The side characters in this are also on point. Rev’s foster brother, Matthew, functioned as a mirror to help show Rev how to be solid within his own life. And Emma’s best friend, Cait, stood as a strong foil to Emma in that she has her hobby but is able to share that with and be supported by her family.

My main issue with this book was Emma’s terrible attitude. First off, her story functioned as a bit of a dumping ground for everything that is wrong with the video game industry. While I totally get that all those things do happen (and as a girl who likes video games, I’ve seen some of them firsthand), it was just a lot at times–and I found it difficult to believe that she had absolutely zero supervision online. She created an entire MMO and NOBODY in her family knew? I find it hard to believe she couldn’t lean on ONE person in her life when she had so many people available to support her–and if she truly couldn’t, then I needed a little more reason as to why. Emma’s continuous chip on her shoulder is never properly justified by the narrative.

My secondary problem is that I felt the ending was a bit unbalanced–I wanted more of Rev’s wrap-up, but we get left with mostly Emma. And while it was good, I wanted more.

4 stars.

**Thank you to Netgalley and to Bloomsbury Children’s for sending me a copy of this ARC in exchange for an honest review!

What can I say about The 11th Hour by Kristine Scarrow, other than “okay then?” Reading this book was a process for me that I can break up into four distinct emotional phases:

1) I don’t like getting dumped into the middle of the story so I lack investment in these characters.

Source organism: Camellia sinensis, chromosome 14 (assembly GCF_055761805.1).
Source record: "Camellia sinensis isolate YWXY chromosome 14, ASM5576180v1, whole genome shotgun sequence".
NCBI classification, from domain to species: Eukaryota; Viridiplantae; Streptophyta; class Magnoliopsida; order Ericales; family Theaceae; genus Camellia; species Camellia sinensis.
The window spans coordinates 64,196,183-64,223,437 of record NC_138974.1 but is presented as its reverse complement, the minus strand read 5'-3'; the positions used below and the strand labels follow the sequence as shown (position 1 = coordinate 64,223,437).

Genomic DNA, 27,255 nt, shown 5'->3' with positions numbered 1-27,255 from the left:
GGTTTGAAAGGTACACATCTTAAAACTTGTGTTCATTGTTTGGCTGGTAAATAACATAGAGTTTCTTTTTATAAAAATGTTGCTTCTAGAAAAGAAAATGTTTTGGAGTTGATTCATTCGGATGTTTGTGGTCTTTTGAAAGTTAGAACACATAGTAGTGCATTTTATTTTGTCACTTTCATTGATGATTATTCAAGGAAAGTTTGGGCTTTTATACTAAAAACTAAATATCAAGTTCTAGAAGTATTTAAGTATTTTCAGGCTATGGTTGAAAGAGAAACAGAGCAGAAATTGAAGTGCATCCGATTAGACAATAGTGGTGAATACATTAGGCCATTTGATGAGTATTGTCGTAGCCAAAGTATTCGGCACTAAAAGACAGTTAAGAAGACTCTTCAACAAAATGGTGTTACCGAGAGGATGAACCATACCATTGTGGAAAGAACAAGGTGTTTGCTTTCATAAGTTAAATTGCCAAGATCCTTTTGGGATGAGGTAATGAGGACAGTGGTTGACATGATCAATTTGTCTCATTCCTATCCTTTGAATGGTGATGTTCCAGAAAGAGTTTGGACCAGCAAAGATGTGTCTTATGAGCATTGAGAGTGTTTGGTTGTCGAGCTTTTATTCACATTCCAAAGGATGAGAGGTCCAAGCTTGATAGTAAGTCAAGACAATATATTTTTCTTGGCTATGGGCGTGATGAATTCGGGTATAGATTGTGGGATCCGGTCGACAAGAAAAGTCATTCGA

2) Okay, I’m beginning to feel this.

3) Yes! Yes, I’m rooting for these characters!

4) What the actual heck did I just read….*texts roommate to complain*

First the good!

Once we got past the awkwardness of being dumped right into the action (I need details to learn why Annika would want to run away with such a jerk boyfriend, Dylan!!!), I actually fell in love with Annika. She’s so sweetly naive, a fairly typical seeming teenager that doesn’t realize how good her family is until she leaves them behind to run away (and get married? Start a family? Become hermits?) with Dylan. Dylan, the total abusive jerk boyfriend. Dylan, who made Annika give up everything in her life that took time away from him. Dylan who is that boy you just want to hate. Funny thing is, Scarrow crafted Dylan in such a way that I wanted to love him too. I didn’t; I hated him; but I definitely felt sorry for him. The chronology of the narrative, minus its clunky beginning, works in the way that it goes back and forth to help us understand how Annika came to love Dylan and why she would run away with him. These characters are beautifully crafted and beautifully put together within the confines of the story.

Now the “hmmmm.”

I personally don’t care for the whole “mental illness makes people do crazy things” trope. Scarrow handles this pretty well, though there are some moments where the writing comes close to crossing that fine line. Not every mentally ill person is violent, and not every violent person is mentally ill. As writers we must be careful to not lean heavily on this. Scarrow mostly tackles this well, minus the ending segment.

Which brings me to the bad.

That ending though. Don’t read this if you want something that wraps up in a bow like a fairytale!! The ending was much too abrupt for my taste, and while Scarrow was clearly going for a realistic portrayal of dating violence, it took a character I loved to a weird place (spoiler free, of course!) and then dumped me as the reader by the side of the road. I didn’t have time to process the shortness of the surprise.

So all in all, The 11th Hour is a decent read for high school aged readers. Good plot, carefully crafted violence in that it isn’t graphic for teens, and characters that are well portrayed. The chronology of the narrative is hard in the beginning, but gets better once it’s rolling. The book is a 3 out of 5 star read for me, though it would perhaps be higher if I was younger. It’ll be good to teach young teens what red flags to watch for in a relationship, because Scarrow displays every single one of them in the work. But if you’re a parent giving this to your child, be prepared to discuss the ending.

**Thanks to Dundurn and Netgalley for providing me a free ARC of this book in exchange for an honest review!